But tilt that needle and everything moves as it does – and always has – a degree shift of 23 degrees. Now imagine if something has taken the needle out and repositioned it so that the entry point was somewhere over Iceland and the exit point somewhere near the Pacific Ocean, or wherever it might come out. The spin axis will not work as it has always done.

In 2002 the Larsen Ice Shelf – a 200 km long and wide glacier – simply disappeared. As it melted, along with many other smaller glaciers, the world’s mass changed. The Northern Pole is heading towards the east at the present time. And three guesses where the blame lies? Climate change studies have been taking place for decades but the quest to find the exact position of the geographic North and South Pole has been an ongoing task by scientists since 1899.

During that century or more the poles often moved, but only by a matter of a few centimetres here and there every year. In more recent times the north and south poles are moving at a rate of about 10 centimetres every year. The direction of movement is towards the Prime Meridian (that’s the line where the Greenwich Mean Time line of longitude is placed).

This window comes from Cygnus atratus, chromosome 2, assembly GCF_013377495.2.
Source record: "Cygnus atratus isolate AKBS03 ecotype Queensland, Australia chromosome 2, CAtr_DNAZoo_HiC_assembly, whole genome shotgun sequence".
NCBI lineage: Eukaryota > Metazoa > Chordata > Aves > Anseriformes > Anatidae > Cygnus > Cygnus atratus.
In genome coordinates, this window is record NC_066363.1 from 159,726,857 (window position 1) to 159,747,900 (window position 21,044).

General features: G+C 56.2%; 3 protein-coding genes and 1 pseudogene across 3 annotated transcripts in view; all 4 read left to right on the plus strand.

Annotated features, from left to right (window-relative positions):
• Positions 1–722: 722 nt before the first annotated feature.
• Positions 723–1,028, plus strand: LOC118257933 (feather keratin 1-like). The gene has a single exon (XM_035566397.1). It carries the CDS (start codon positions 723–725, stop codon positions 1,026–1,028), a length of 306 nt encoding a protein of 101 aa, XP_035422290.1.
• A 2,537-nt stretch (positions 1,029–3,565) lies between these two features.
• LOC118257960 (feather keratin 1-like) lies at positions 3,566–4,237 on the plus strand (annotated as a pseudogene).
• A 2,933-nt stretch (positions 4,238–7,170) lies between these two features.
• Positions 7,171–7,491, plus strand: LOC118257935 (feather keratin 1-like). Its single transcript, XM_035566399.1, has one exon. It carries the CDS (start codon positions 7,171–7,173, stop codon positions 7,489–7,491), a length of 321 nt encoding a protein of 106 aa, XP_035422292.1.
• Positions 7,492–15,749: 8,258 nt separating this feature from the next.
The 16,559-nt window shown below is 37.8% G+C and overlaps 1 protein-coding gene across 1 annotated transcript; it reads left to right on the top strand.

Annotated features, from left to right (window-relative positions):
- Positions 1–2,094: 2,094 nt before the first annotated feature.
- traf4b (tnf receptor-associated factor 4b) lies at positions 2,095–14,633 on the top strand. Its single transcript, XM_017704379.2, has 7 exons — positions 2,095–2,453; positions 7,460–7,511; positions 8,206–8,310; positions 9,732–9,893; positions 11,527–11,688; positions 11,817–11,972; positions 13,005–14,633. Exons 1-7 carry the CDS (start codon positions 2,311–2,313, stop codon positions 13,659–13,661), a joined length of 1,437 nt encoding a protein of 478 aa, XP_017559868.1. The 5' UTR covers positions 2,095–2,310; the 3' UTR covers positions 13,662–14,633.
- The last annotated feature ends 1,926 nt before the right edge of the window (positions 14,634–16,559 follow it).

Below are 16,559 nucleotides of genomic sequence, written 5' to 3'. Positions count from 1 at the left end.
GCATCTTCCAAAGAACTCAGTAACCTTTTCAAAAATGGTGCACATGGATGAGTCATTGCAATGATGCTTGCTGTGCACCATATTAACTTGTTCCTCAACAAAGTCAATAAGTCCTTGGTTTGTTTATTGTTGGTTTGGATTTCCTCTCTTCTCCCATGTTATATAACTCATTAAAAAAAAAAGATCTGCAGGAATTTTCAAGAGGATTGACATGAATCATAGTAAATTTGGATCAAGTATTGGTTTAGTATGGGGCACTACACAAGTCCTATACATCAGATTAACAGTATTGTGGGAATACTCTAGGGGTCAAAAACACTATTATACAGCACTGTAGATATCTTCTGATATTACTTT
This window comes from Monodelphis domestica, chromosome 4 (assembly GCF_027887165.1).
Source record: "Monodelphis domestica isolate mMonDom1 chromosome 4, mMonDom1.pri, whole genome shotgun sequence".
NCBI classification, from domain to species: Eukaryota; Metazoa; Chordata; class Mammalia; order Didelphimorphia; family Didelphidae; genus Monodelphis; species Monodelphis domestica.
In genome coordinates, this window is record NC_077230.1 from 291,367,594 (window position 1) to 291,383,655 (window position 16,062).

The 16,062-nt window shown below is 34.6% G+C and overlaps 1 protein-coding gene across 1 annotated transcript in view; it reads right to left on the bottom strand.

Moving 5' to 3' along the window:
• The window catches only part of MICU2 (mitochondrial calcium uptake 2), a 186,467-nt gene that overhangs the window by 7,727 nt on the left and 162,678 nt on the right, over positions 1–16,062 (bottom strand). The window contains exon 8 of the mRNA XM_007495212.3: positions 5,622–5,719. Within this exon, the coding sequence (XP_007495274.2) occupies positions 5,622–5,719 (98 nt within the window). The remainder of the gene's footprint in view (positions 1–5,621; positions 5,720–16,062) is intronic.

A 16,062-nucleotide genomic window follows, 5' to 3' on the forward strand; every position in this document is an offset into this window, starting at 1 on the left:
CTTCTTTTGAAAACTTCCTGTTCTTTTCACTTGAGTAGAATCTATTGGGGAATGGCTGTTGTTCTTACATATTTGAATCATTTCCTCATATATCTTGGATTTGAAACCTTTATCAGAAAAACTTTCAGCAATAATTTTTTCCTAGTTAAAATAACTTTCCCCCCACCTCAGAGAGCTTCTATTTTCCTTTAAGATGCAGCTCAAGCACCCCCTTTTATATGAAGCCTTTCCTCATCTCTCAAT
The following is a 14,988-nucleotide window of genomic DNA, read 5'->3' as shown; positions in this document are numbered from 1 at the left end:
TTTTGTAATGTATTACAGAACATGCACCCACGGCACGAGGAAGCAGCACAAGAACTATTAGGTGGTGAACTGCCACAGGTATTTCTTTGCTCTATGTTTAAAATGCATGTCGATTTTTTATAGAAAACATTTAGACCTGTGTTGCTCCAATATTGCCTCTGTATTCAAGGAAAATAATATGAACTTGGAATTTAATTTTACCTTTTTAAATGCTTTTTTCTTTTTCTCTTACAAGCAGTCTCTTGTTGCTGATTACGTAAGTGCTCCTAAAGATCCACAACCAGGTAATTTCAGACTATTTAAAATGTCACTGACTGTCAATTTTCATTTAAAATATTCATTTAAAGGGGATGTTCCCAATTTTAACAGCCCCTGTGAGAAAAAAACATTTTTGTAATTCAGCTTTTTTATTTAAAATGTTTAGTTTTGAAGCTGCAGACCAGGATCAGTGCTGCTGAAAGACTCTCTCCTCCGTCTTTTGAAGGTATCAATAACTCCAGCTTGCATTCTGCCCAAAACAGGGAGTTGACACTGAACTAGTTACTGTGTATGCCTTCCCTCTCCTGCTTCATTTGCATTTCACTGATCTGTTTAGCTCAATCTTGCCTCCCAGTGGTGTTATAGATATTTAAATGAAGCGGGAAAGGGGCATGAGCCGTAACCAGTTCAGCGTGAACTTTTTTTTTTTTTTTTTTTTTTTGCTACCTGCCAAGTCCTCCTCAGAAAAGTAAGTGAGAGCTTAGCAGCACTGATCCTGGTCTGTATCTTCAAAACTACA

The thing is, when ice starts to melt in one part of the planet (like the Larsson Shelf) then other parts of the globe keep the ice, it will make the Earth mass redistributed out of control.

Think of something like a swimming pool with its winter cover on, on one end a large sheet of ice has formed but at the other end it has melted and turned to water. This action will unbalance the swimming pool tarp completely. The planet will act is a similar way. Indeed, the planet can actually shift on its axis if the distribution of ice and water is too pronounced.

Unfortunately, the science behind all this mass distribution is too complex and baffling for scientists to calculate and predict.